Brexit delay climbdown: EU finally admits it has to do a deal with UK in 12 months
The EU is now working on the assumption the so-called Brexit transition period after Brexit will terminate at the end in 11 months. A senior official said Boris Johnson’s repeated efforts to rule out an extension to the transition period and Brexit itself has forced the EU into surrender. The bureaucrat, who did not want to be named, said: “We can assume at this point that the transition period will end on December 31, 2020.”
The source did however reiterate that if there were ever to be an extension the UK would have to keep paying the membership fee to the EU, which is around £1.2billion monthly.
They said an agreement to extend the transition period “presupposes an agreement on continued financial participation and contribution from the UK to the EU”.
Brussels has previously indicated it was unlikely to agree a trade deal before the December deadline and would likely extend the transition period.
Ireland’s Simon Coveney said it is “probably going to take longer than a year”, while Ursula von der Leyen said it may not be feasible” to do a deal by the end of 2020.
It comes after EU bosses have signed the Brexit withdrawal treaty confirming the United Kingdom’s departure from the bloc.
Mrs von der Leyen and the Council’s Charles Michel put their signature to Boris Johnson’s Brexit deal at a sombre ceremony today in Brussels.
A copy will now be sent to Downing Street to allow the Prime Minister to complete the process ahead of its ratification in the EU Parliament next week.
Writing on Twitter, European Commission President Mrs von der Leyen said: “Charles Michel and I have just signed the Agreement on the Withdrawal of the UK from the EU, opening the way for its ratification by the European Parliament.”
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EU Council chief Mr Michel added: “Things will inevitably change but our friendship will remain. We start a new chapter as partners and allies.”
Michel Barnier, the EU’s chief Brexit negotiator, also attended the event in the bloc’s Justus Lipsius building.
The EU’s presidents flew back from Israel, where they had been attending events to commemorate the Holocaust.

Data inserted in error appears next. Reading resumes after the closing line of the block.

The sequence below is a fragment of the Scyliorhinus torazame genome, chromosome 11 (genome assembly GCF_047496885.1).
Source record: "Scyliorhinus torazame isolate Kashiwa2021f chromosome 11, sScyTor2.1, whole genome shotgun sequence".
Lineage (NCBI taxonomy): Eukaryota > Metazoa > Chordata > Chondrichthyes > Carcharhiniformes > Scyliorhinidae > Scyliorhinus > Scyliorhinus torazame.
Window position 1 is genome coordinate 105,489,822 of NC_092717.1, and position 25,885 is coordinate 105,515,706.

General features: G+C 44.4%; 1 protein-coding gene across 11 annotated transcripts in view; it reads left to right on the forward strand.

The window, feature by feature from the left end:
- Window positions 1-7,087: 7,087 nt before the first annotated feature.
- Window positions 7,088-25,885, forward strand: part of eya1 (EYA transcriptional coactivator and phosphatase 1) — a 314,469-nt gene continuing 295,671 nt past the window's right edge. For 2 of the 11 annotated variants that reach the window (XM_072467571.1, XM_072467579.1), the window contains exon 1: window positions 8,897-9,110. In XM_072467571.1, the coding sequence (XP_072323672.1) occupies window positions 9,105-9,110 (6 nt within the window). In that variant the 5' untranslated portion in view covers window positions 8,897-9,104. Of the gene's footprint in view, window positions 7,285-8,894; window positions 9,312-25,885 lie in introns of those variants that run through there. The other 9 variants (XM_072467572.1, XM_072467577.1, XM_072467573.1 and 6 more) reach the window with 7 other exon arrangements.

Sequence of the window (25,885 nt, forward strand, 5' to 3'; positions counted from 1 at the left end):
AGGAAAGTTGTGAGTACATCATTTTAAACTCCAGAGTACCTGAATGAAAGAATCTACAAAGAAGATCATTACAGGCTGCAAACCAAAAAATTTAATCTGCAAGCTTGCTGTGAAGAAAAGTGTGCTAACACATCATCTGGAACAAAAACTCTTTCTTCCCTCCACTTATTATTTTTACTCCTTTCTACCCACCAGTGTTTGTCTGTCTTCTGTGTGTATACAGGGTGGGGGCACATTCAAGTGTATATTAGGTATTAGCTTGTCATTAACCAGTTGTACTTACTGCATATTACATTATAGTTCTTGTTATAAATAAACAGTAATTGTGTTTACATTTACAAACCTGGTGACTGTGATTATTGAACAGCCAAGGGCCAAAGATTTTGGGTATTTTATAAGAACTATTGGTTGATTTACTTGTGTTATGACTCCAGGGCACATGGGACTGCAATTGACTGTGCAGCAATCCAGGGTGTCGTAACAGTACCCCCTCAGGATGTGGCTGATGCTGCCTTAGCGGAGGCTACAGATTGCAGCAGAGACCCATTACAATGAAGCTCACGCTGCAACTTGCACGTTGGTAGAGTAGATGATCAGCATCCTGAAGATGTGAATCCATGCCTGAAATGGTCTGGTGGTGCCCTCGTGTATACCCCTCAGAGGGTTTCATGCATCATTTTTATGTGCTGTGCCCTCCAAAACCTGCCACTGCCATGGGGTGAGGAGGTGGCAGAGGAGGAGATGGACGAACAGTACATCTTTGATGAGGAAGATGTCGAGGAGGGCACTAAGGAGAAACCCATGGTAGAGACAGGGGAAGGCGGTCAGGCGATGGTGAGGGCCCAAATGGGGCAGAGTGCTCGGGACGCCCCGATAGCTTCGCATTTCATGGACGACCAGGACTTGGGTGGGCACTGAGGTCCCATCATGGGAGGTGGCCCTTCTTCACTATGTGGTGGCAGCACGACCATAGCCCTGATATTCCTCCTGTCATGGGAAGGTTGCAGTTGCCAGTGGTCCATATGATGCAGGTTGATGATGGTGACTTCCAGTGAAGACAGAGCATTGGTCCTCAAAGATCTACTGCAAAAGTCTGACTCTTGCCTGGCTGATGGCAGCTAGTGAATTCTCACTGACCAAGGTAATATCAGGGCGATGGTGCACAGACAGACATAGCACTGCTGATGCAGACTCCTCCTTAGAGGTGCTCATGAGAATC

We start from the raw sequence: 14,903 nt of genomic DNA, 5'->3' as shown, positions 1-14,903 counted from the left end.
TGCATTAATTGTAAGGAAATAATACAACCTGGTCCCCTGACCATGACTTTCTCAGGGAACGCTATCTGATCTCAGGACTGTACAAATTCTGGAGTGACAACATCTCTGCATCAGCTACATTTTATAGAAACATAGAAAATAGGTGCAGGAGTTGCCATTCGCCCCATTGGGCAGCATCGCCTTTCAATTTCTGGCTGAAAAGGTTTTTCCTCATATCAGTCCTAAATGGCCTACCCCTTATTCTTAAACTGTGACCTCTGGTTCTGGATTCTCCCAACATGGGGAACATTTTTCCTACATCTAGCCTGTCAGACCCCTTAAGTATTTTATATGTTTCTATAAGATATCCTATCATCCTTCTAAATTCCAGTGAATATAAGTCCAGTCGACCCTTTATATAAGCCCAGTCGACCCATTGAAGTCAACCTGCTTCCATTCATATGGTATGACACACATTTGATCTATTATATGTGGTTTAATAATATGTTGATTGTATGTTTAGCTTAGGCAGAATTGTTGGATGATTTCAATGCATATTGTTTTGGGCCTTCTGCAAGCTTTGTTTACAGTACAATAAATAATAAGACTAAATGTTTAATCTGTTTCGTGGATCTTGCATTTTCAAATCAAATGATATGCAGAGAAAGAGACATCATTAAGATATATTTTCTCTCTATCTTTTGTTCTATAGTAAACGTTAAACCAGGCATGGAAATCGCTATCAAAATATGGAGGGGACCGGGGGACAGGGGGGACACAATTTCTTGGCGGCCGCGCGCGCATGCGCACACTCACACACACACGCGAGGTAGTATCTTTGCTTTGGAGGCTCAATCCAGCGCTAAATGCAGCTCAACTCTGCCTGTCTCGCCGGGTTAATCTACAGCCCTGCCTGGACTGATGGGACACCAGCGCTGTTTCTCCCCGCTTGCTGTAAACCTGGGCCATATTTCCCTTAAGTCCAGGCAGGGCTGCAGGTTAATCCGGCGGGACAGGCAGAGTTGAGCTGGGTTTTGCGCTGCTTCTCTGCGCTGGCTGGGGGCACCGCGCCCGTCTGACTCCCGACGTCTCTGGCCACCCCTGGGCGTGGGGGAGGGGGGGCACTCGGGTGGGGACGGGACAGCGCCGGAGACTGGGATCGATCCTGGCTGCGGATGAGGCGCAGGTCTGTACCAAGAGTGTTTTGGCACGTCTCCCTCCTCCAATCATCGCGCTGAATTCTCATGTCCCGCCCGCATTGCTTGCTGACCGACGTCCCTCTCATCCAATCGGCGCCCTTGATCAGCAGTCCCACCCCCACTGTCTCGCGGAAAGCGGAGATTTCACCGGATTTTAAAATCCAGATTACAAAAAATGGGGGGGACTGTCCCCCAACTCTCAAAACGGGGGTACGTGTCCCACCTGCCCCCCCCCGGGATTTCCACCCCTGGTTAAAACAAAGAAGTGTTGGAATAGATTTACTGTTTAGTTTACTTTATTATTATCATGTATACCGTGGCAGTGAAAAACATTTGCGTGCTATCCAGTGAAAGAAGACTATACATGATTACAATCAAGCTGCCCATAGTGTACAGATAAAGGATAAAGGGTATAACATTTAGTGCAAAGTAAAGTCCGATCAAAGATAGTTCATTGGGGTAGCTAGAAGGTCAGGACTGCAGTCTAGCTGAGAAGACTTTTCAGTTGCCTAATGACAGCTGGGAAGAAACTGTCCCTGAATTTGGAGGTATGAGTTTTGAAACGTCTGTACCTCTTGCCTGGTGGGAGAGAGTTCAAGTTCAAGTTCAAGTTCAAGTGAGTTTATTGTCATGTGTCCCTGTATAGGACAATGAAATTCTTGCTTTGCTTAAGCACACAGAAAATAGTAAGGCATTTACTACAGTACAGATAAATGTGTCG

The 600-page withdrawal agreement will now be transported to the Prime Minister in London to complete the process.
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MEPs in the EU Parliament’s constitutional affairs committee recommended their colleagues back the deal in an institutional vote next week.
Just hours before the document was signed this morning, Brexit was enshrined in UK law when the Queen granted Royal Assent to Mr Johnson’s deal with Brussels.
In a possible sign of looming celebrations, several cases of English sparkling wine were delivered to Downing Street yesterday.
The Prime Minister’s spokesman said: “It has been a long three years but we have got Brexit over the line and the PM wants to move the whole country forward as one to a brighter future.”
Once Mr Johnson has added his signature to the withdrawal agreement, it will be transported back to Brussels where it will be stored in the bloc’s official archive.
The UK is now set for a smooth exit from the bloc on January 31, some nine months after the original departure date.
Britain will enter into the so-called Brexit transition period, under which the country will continue to follow the EU’s rulebook until December.
This can be extended up until 2022 but Mr Johnson has warned that he is not willing to keep the country in limbo and will instead seek a trade deal with the bloc by the end of the year.
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